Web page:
Glee Recap: S03E14: On My Way
“On My Way,” is an episode that could serve as an ending, but ends up resulting in transitions. With the arrival of Regionals, it could either be the end of the musical year or simply an obstacle on the way to something bigger: Nationals. More importantly, “On My Way” introduces some difficult questions, when one student’s decision to attempt the ultimate end leads all of the characters to contemplate what they are on their way to in the near and far future.
Following Karofsky’s Valentine’s Day meeting with Kurt at Breadstix, word has spread throughout his school. As Blaine sings his inspirational song selection for Regionals, Young the Giant’s “Cough Syrup,” the audience sees the immediate result: Dave goes to school to find that his team mocks him. He returns home to find homophobic slurs on his Facebook wall. Coming face-to-face with what he feared most, Dave decides to take his own life.
The news of the attempt (Dave’s father found him in time) spreads through McKinley like wildfire. Teachers contemplate what they can do to reach out to those affected and most at risk, while the students consider what they can do to help Dave and his family. The God Squad turns to prayer, but Quinn questions why they would pray for David rather than his family. She focuses on how his family must suffer, saying, “I feel sorry for Karofsky. But what he did was selfish. He didn’t just want to hurt himself; he wanted to hurt everyone around him.” Kurt walks into the room in time to hear her opinion, and he lashes out, claiming that she cannot know what it is like to be so hated. She wonders why he is even at the God Squad’s meeting in the first place. “After everything that we’ve been through,I didn’t have anywhere else to go,” he admits. Kurt has come to pray for Karofsky as well as a way to assuage his guilt for ignoring Dave’s many phone calls.
To tackle the complicated issue, Mr. Schuester brings the glee club to the stage, where he introduces Rory to peanut butter for the first time. Though a fun experience, the club wonders why he would do something so frivolous after such a horrible event has occurred. “The point is,” Mr. Schue responds, “you guys are young. I want you to promise me that no matter how depressed you get, no matter how hopeless or alone you feel, you’ll try your best to imagine all of the amazing experiences you have ahead of you.” Again, the club protests, saying that they would never consider such a thing. But Mr. Schue shares something personal, telling them that he once thought about taking his life after he was caught cheating on a test. “Everyone has something that will take them up to that edge,” he explains. The glee club spends the rest of their time sharing what they have to look forward to: graduating college, seeing equality brought to all states, and winning Regionals.
Later on, Kurt visits Dave in the hospital. There he promises his friendship and support and helps Dave envision his better future, a place where he is happy with a loving partner and child.
While dealing with these important issues, the glee club must still prepare for the upcoming Regional competition, where they will once again battle against Blaine’s former group, the Warblers. The animosity reached new heights when Sebastian injured Blaine with a slushy in “Michael,” but the resultant injury has done nothing to diminish Sebastian’s need to sabotage the New Directions. While Kurt and Rachel are at the Lima Bean looking through wedding magazines, Sebastian surprises them with a wedding “gift” (at this point in time, I would like to support Kurt’s assessment; Sebastian must live there). The gift is a photoshopped picture of Finn, naked and sporting heels. Sebastian gives Rachel 24 hours to drop out of the competition, or he uploads the photo. Personally, I am surprised that this is all Sebastian has up his sleeve. The slushy attach was much more original and personalized.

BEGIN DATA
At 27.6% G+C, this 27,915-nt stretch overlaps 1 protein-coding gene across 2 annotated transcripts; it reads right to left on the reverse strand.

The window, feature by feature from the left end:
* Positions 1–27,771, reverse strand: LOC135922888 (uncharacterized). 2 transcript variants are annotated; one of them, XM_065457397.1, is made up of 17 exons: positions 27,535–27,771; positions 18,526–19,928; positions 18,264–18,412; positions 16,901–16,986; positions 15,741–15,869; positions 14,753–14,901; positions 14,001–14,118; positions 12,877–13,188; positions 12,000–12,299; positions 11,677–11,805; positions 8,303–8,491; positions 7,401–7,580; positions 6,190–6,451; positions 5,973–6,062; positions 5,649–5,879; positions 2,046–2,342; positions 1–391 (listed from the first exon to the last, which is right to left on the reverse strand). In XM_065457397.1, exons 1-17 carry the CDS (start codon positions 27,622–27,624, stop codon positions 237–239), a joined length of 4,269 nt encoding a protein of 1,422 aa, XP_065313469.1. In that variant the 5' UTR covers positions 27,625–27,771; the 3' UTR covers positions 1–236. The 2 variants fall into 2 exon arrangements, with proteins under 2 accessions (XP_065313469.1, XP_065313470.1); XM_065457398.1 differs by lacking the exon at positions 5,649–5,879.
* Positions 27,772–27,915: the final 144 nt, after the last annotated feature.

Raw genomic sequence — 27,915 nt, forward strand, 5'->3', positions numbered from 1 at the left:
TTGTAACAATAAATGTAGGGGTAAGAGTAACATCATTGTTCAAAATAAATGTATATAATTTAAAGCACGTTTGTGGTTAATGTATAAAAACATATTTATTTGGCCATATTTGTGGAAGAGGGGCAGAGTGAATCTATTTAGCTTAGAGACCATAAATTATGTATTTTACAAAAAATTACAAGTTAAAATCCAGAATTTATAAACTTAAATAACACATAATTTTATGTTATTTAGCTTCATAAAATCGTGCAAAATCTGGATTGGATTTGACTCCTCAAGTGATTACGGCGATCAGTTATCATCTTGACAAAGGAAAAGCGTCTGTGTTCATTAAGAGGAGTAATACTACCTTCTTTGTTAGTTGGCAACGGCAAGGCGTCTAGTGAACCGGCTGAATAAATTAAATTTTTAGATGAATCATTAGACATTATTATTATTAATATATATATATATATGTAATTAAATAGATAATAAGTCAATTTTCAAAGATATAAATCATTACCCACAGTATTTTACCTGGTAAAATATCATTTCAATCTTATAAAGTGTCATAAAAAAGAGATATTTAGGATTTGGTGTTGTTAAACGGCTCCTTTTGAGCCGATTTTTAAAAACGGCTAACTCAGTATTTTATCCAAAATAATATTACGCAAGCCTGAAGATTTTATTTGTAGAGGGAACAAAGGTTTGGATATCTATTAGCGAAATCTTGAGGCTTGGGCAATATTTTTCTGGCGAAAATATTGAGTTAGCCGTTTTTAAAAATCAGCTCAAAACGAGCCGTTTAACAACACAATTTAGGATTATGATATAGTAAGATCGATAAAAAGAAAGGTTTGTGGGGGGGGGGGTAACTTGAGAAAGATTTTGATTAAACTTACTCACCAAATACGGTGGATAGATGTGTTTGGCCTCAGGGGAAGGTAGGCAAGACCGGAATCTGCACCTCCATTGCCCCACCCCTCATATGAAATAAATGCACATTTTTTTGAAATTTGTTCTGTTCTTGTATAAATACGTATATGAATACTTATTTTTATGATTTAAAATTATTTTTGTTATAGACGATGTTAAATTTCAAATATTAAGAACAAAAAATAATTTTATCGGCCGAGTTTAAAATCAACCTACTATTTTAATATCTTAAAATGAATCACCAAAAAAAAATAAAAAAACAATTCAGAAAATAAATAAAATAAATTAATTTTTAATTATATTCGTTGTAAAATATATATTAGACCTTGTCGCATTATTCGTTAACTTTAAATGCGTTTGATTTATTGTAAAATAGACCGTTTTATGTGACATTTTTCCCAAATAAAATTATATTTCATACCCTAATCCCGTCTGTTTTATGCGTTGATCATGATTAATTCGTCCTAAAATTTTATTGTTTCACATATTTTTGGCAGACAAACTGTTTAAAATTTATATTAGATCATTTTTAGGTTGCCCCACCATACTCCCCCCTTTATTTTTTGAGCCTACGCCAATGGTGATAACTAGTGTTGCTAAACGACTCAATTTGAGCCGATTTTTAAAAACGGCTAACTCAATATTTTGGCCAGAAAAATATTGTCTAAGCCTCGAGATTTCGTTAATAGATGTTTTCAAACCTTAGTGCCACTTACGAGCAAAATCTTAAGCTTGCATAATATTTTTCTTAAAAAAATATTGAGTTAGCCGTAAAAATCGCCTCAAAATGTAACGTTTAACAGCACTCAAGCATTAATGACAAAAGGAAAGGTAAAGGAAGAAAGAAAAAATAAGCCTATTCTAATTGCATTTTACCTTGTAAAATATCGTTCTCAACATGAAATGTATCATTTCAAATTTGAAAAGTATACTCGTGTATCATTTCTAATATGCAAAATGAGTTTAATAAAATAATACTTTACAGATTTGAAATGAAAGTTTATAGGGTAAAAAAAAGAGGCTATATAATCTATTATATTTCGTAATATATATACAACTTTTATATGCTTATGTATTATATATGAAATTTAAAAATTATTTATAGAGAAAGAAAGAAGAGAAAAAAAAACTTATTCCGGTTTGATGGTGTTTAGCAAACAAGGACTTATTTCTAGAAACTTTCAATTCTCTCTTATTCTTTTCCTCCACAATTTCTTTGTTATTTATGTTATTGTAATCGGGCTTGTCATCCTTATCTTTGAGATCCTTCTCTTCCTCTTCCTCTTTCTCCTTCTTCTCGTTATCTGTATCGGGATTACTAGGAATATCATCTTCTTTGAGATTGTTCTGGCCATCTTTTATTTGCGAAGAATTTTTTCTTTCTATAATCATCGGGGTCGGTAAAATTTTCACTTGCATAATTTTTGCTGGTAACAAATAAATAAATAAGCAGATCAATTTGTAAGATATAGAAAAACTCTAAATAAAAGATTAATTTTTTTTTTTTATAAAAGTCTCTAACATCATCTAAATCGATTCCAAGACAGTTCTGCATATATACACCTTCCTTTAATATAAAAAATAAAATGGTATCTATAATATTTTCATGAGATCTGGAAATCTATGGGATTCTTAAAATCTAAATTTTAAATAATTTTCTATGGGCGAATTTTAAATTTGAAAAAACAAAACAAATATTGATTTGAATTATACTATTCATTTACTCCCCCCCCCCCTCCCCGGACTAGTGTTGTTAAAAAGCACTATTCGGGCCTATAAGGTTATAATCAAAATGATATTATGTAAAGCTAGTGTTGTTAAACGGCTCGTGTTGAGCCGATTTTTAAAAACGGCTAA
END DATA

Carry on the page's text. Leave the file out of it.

Back at McKinley, the club consults the rulebook and finds that Sebastian’s act is enough for disqualification, but Rachel decides not to back down in the face of “glee club terrorism.” Finn feels betrayed at how quickly she is willing to sacrifice his pride for her gain. “Our future depends on us winning Regionals. It will help me toward my NYADA application,” she explains. Finn storms out of the choir room, not buying Rachel’s self-centered reasoning.
All of the planning comes to naught. Sebastian calls Santana, Brittany, Kurt, and Blaine to a meeting. He apologizes for his actions and expresses a complete turn around. After hearing about Dave’s attempted suicide, Sebastian wants to put the animosity aside. “Win, lose, or draw, we’re going to dedicate our performance to Dave Karofsky,” he claims, “For too long I have treated everything like a big joke.” It seems that Sebastian feels slightly responsible for Dave as well. He once turned him down at Scandals in the most insulting way possible, and now he feels contrite.
Regionals commences with no foul play involved. The Warblers turn it into a charity benefit by asking people to donate for suicide prevention. But it is New Directions that comes away with the first place prize (was there any doubt?). Our favorite glee club is once again on their way to Nationals.
Sebastian is not the only one who experiences a profound revelation after Dave’s actions. Rachel and Finn decide that their life cannot wait. “Life’s too short,” Rachel tells her fiancé, “I don’t want to wait for some arbitrary date to start living it. I want to get married. Now.”
As soon as she clears up with Finn that she does not mean that exact moment (he would have to skip gym), they make their plans. Why wait until after Nationals? The new plan is to have a small ceremony directly after Regionals before the Justice of the Peace. The decision seems sudden, especially to those in the glee club who had objected to the union in the first place, but the sweet speech the pair makes to their friends prior to going on stage may change a few minds: